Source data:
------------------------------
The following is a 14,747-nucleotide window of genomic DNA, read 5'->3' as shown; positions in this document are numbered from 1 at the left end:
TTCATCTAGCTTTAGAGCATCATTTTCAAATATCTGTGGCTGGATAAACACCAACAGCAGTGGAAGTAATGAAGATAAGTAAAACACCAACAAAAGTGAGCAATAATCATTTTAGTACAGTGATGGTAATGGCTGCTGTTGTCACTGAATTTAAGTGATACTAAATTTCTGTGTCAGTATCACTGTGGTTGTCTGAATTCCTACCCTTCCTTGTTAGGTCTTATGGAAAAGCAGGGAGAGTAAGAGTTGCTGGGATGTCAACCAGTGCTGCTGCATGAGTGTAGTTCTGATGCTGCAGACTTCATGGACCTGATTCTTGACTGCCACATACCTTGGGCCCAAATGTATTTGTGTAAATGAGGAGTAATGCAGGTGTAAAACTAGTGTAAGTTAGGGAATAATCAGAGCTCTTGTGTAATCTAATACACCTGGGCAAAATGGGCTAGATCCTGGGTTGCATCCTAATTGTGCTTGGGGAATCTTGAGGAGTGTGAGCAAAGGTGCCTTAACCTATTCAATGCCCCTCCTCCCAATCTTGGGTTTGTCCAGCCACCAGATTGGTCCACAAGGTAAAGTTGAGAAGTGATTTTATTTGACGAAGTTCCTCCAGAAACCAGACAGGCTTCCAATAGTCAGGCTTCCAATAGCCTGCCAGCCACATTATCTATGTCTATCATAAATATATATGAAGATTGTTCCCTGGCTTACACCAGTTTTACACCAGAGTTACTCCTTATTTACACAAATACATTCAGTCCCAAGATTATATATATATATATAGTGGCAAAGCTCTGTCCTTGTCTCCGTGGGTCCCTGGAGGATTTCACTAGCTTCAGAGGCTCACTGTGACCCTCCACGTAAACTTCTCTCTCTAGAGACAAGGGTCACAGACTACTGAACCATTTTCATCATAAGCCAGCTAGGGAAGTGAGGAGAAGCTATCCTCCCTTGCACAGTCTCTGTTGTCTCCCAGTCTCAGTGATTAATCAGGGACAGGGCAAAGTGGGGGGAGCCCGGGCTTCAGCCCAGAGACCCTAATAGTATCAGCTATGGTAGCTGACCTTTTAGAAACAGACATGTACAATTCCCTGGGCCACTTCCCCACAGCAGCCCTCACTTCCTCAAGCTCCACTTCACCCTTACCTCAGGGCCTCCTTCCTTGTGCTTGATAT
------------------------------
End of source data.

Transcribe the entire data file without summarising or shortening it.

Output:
The following is a 14,747-nucleotide window of genomic DNA, read 5'->3' as shown; positions in this document are numbered from 1 at the left end:
TTCATCTAGCTTTAGAGCATCATTTTCAAATATCTGTGGCTGGATAAACACCAACAGCAGTGGAAGTAATGAAGATAAGTAAAACACCAACAAAAGTGAGCAATAATCATTTTAGTACAGTGATGGTAATGGCTGCTGTTGTCACTGAATTTAAGTGATACTAAATTTCTGTGTCAGTATCACTGTGGTTGTCTGAATTCCTACCCTTCCTTGTTAGGTCTTATGGAAAAGCAGGGAGAGTAAGAGTTGCTGGGATGTCAACCAGTGCTGCTGCATGAGTGTAGTTCTGATGCTGCAGACTTCATGGACCTGATTCTTGACTGCCACATACCTTGGGCCCAAATGTATTTGTGTAAATGAGGAGTAATGCAGGTGTAAAACTAGTGTAAGTTAGGGAATAATCAGAGCTCTTGTGTAATCTAATACACCTGGGCAAAATGGGCTAGATCCTGGGTTGCATCCTAATTGTGCTTGGGGAATCTTGAGGAGTGTGAGCAAAGGTGCCTTAACCTATTCAATGCCCCTCCTCCCAATCTTGGGTTTGTCCAGCCACCAGATTGGTCCACAAGGTAAAGTTGAGAAGTGATTTTATTTGACGAAGTTCCTCCAGAAACCAGACAGGCTTCCAATAGTCAGGCTTCCAATAGCCTGCCAGCCACATTATCTATGTCTATCATAAATATATATGAAGATTGTTCCCTGGCTTACACCAGTTTTACACCAGAGTTACTCCTTATTTACACAAATACATTCAGTCCCAAGATTATATATATATATATAGTGGCAAAGCTCTGTCCTTGTCTCCGTGGGTCCCTGGAGGATTTCACTAGCTTCAGAGGCTCACTGTGACCCTCCACGTAAACTTCTCTCTCTAGAGACAAGGGTCACAGACTACTGAACCATTTTCATCATAAGCCAGCTAGGGAAGTGAGGAGAAGCTATCCTCCCTTGCACAGTCTCTGTTGTCTCCCAGTCTCAGTGATTAATCAGGGACAGGGCAAAGTGGGGGGAGCCCGGGCTTCAGCCCAGAGACCCTAATAGTATCAGCTATGGTAGCTGACCTTTTAGAAACAGACATGTACAATTCCCTGGGCCACTTCCCCACAGCAGCCCTCACTTCCTCAAGCTCCACTTCACCCTTACCTCAGGGCCTCCTTCCTTGTGCTTGATAT